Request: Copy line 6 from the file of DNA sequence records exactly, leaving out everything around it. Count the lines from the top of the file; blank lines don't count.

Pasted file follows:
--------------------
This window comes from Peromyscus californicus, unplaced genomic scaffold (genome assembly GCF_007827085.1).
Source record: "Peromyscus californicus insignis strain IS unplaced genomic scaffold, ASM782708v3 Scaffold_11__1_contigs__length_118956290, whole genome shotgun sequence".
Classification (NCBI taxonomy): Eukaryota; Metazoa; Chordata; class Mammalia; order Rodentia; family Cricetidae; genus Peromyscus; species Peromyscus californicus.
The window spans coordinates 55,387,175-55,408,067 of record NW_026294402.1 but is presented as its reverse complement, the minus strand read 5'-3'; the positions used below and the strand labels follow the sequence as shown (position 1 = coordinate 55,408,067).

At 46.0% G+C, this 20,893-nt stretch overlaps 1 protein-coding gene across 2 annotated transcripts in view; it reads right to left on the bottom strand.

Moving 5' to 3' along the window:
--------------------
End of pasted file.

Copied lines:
Moving 5' to 3' along the window: